A poll carried out by Onward, a think tank close to the party, has found much stronger support for sticking to the 2050 policy than abandoning it, even as the economic clouds darken.
They want to slam the brakes on CO2-cutting moves to replace gas boilers and insulate homes – which have already been condemned as feeble by many experts.
But Will Tanner, Onward’s director and a former No 10 adviser to Theresa May, said its research showed voters will “punish any party” that reneges on the landmark net zero pledge.
It found that two in every five people who voted Conservative at the 2019 general election would be less likely to back the party again if it abandons its commitment to reach net zero by 2050.
Only 18 per cent of former Conservative voters said they would return to the party after such a U-turn – which would cost the Tories up to 1.3 million voters, the think tank estimated.
And support for net zero is higher among northern Conservative voters than southern Tories, suggesting many of the crucial Red Wall seats snatched in 2019 would be put at risk.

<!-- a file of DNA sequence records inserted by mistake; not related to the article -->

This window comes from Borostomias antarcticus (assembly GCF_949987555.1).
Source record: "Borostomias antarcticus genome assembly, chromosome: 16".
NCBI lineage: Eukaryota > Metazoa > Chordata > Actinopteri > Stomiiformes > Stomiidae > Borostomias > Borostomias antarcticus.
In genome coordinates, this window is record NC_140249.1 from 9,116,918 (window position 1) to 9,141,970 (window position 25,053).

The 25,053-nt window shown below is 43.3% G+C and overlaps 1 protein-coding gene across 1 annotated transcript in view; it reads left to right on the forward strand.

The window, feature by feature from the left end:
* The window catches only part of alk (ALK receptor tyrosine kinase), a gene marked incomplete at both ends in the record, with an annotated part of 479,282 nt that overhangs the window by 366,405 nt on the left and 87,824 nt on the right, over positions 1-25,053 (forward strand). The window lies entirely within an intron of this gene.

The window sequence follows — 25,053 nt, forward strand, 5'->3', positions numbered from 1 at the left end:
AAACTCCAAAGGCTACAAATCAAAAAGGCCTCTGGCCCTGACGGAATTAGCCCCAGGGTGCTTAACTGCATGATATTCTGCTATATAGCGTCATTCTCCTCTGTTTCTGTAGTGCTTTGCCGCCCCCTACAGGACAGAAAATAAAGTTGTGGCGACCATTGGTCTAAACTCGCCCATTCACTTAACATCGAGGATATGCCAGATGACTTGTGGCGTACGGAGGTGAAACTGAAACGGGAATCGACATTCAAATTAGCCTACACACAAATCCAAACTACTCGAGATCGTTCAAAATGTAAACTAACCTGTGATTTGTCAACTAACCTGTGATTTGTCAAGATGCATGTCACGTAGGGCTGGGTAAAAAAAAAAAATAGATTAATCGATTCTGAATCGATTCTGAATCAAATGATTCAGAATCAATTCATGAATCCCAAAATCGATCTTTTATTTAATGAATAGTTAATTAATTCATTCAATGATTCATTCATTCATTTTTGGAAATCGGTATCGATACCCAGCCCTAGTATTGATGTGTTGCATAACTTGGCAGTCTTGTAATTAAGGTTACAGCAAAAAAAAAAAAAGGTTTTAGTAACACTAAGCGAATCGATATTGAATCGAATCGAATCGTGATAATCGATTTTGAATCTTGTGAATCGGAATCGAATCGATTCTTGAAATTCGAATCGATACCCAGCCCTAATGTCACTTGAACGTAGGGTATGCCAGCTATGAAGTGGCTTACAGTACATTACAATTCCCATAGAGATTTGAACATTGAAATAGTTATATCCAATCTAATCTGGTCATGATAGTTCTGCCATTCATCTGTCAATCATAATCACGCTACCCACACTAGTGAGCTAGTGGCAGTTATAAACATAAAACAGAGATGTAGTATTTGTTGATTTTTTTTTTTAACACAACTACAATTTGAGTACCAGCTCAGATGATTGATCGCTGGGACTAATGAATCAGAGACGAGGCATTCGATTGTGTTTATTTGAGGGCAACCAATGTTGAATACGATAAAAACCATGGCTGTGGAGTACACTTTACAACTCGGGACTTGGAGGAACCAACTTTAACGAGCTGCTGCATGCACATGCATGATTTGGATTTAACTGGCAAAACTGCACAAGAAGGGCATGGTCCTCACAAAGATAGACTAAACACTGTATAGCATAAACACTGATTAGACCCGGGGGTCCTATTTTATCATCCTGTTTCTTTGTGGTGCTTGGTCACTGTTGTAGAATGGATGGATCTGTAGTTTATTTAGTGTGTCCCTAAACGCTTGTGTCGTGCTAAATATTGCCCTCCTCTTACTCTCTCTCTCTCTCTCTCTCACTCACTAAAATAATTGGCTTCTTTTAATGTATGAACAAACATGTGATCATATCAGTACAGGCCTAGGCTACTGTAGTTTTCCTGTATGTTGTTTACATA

“It is not only untrue to say that the Conservative party’s electoral prospects are undermined by a commitment to net zero, but the opposite of reality,” Mr Tanner said.
“Voters overwhelmingly back action to protect the environment, support the deadline that parliament introduced … and will punish any party that reneges on those promises.
“This is as true, or truer, for the Conservative party’s new coalition as for its old guard.”
Mr Johnson has insisted he will not scrap green levies on energy bills, to pay for clean energy investments, after briefing that the move is being considered.
The poll also found that 55 per cent of all voters believe the war in Ukraine is a reason to press ahead with net zero targets, while just 28 per cent want the UK to slow down.
Overall, almost two-thirds of voters support net zero policies while just 9 per cent oppose them – and 58 per cent agreed that “even if it’s going to be expensive, we need to stop damaging the environment”.
Rachel Wolf, founder of Public First, which carried out the poll, said: “It is striking that, even in the midst of a terrifying cost-of-living squeeze, voters from different social backgrounds want politicians to stay the course on green policies.”